Fear This Man
To spies, David Vincenzetti is a salesman. To tyrants, he is a savior. How the Italian mogul built a hacking empire.
Illustrations by David Foldvari
Outside critics were anything but sanguine. The company’s notoriety grew, particularly among privacy advocates. In March 2013, Reporters Without Borders included Vincenzetti’s operation in its annual “Enemies of the Internet” report, warning that online surveillance posed “a growing danger for journalists, bloggers, citizen-journalists, and human rights defenders.” That autumn, about 20 activists stormed their way past the Hacking Team’s frosted glass door in Milan. One protester shouted through a microphone, while others waved fliers with slogans like, “United We Stand” and “#Stop Watching Us.” Many of the demonstrators wore white plastic masks with wide smiles, rosy cheeks, and Van Dykes — the guise of Anonymous, the international collective of activists and hackers.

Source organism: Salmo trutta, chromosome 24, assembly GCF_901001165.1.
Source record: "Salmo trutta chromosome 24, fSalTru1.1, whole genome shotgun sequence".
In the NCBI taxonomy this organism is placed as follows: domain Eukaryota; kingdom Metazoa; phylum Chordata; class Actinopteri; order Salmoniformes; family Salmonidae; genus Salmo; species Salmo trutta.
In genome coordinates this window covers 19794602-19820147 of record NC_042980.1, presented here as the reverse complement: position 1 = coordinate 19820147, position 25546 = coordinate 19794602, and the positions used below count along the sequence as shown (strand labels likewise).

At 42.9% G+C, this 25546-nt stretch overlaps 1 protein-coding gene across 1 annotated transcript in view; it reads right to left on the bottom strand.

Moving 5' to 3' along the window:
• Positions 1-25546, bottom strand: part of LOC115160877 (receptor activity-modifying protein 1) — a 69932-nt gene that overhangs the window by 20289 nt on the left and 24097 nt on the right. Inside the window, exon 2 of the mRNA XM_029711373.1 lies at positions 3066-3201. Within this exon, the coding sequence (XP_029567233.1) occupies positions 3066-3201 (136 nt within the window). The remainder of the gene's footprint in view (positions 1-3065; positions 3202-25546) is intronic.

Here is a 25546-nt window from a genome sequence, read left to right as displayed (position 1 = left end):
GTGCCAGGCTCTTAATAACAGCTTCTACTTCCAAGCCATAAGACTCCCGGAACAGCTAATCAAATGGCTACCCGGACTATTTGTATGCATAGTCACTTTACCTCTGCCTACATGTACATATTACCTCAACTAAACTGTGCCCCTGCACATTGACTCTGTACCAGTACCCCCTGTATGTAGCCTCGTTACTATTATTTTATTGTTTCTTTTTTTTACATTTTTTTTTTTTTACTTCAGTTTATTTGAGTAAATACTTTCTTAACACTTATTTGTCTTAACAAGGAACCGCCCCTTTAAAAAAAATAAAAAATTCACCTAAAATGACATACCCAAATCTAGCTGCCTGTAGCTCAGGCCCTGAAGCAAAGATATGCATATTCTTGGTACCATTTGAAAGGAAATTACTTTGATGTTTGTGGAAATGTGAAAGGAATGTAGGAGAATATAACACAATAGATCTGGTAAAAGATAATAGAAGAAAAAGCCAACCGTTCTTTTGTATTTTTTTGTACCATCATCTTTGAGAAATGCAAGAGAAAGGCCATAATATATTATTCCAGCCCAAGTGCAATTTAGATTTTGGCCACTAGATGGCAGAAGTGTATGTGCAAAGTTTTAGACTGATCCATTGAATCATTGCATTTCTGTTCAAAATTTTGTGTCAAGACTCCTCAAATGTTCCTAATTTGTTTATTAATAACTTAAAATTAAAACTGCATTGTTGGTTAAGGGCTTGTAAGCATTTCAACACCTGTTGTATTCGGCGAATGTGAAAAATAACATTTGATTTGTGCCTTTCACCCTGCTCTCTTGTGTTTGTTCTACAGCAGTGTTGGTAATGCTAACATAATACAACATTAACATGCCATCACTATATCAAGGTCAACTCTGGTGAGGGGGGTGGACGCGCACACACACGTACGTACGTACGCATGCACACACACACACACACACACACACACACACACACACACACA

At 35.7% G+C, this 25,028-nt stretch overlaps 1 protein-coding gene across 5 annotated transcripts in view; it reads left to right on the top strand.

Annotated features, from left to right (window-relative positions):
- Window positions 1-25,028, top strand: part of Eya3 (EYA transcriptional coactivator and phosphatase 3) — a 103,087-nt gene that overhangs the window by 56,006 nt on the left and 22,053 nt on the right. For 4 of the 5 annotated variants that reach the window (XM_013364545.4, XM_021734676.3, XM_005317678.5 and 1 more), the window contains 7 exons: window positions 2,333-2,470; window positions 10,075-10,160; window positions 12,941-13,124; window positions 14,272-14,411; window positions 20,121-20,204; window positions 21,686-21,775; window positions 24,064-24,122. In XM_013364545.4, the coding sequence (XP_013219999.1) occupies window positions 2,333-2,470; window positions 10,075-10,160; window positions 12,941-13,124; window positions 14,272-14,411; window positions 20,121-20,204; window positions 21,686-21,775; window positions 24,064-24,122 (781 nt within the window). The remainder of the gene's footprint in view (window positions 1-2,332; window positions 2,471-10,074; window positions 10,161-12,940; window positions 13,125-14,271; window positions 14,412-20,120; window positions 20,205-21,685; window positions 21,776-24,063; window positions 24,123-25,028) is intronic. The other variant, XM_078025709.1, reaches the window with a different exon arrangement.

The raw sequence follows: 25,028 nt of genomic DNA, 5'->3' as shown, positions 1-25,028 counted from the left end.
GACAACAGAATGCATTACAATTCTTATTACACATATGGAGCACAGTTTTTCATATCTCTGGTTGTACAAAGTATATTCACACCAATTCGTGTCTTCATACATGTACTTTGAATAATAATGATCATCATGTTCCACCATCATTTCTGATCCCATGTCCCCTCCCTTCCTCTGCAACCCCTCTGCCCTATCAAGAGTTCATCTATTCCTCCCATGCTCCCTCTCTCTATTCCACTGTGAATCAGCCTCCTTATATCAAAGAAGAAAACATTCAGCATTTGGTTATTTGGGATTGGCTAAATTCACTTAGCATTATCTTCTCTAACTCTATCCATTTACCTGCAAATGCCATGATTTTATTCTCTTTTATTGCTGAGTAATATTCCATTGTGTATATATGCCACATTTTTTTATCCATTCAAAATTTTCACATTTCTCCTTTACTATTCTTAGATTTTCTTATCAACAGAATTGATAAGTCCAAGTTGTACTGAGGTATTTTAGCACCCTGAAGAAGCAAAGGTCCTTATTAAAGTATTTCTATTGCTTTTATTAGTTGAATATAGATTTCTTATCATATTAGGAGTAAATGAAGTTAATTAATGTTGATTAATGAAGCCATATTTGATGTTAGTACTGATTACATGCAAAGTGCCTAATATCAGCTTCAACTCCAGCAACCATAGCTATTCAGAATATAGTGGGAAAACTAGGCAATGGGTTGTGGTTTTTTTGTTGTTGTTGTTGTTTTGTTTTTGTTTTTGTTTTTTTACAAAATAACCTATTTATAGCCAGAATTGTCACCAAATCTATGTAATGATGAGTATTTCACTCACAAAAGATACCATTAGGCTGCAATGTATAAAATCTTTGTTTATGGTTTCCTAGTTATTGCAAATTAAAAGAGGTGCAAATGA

According to Vincenzetti, who was in Rome at the time, the intruders stole whatever they could grab — papers, notes, personal items — while filming their invasion, which they later posted online. “It was a full assault,” he says. (No one was injured.) Three days later, when the CEO returned to Milan, he got into his gray Smart car to find its battery exposed and the fuel cap missing. “It was a warning,” he insists. Vincenzetti’s rise had not come without a growing opposition, wishing and working for his fall.
In June 2014, the Hacking Team received a fax from the U.N.’s Security Council Committee, referencing another Citizen Lab report released earlier that year. International sanctions prohibited the sale of “arms…including military equipment,” wrote Lipika Majumdar Roy Choudhury, coordinator of the U.N.’s panel of experts on Sudan. The company’s dealings with that country may have constituted a violation of this ban.